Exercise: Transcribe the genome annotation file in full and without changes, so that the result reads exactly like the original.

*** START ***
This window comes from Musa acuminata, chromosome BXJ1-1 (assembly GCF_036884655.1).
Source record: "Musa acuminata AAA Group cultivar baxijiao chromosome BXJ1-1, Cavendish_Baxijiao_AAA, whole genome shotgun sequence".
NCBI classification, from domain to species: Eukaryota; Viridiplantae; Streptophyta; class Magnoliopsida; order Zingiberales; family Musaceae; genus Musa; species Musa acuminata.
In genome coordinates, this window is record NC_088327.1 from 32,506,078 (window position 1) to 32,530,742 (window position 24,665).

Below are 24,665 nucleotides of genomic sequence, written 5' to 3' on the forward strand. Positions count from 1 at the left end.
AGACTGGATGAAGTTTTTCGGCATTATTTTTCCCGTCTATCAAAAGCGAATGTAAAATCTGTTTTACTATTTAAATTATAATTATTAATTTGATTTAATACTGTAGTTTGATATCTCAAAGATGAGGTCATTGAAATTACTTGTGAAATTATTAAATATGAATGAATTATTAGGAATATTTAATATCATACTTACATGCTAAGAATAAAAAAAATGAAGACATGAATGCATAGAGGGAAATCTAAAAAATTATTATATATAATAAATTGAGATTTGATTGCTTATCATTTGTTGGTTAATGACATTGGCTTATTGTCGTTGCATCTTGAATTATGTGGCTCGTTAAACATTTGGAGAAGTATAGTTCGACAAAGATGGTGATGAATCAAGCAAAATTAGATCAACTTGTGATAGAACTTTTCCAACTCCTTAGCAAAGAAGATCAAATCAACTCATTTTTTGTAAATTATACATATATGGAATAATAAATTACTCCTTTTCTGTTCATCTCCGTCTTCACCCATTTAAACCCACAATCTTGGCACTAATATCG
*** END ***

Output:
This window comes from Musa acuminata, chromosome BXJ1-1 (assembly GCF_036884655.1).
Source record: "Musa acuminata AAA Group cultivar baxijiao chromosome BXJ1-1, Cavendish_Baxijiao_AAA, whole genome shotgun sequence".
NCBI classification, from domain to species: Eukaryota; Viridiplantae; Streptophyta; class Magnoliopsida; order Zingiberales; family Musaceae; genus Musa; species Musa acuminata.
In genome coordinates, this window is record NC_088327.1 from 32,506,078 (window position 1) to 32,530,742 (window position 24,665).

Below are 24,665 nucleotides of genomic sequence, written 5' to 3' on the forward strand. Positions count from 1 at the left end.
AGACTGGATGAAGTTTTTCGGCATTATTTTTCCCGTCTATCAAAAGCGAATGTAAAATCTGTTTTACTATTTAAATTATAATTATTAATTTGATTTAATACTGTAGTTTGATATCTCAAAGATGAGGTCATTGAAATTACTTGTGAAATTATTAAATATGAATGAATTATTAGGAATATTTAATATCATACTTACATGCTAAGAATAAAAAAAATGAAGACATGAATGCATAGAGGGAAATCTAAAAAATTATTATATATAATAAATTGAGATTTGATTGCTTATCATTTGTTGGTTAATGACATTGGCTTATTGTCGTTGCATCTTGAATTATGTGGCTCGTTAAACATTTGGAGAAGTATAGTTCGACAAAGATGGTGATGAATCAAGCAAAATTAGATCAACTTGTGATAGAACTTTTCCAACTCCTTAGCAAAGAAGATCAAATCAACTCATTTTTTGTAAATTATACATATATGGAATAATAAATTACTCCTTTTCTGTTCATCTCCGTCTTCACCCATTTAAACCCACAATCTTGGCACTAATATCG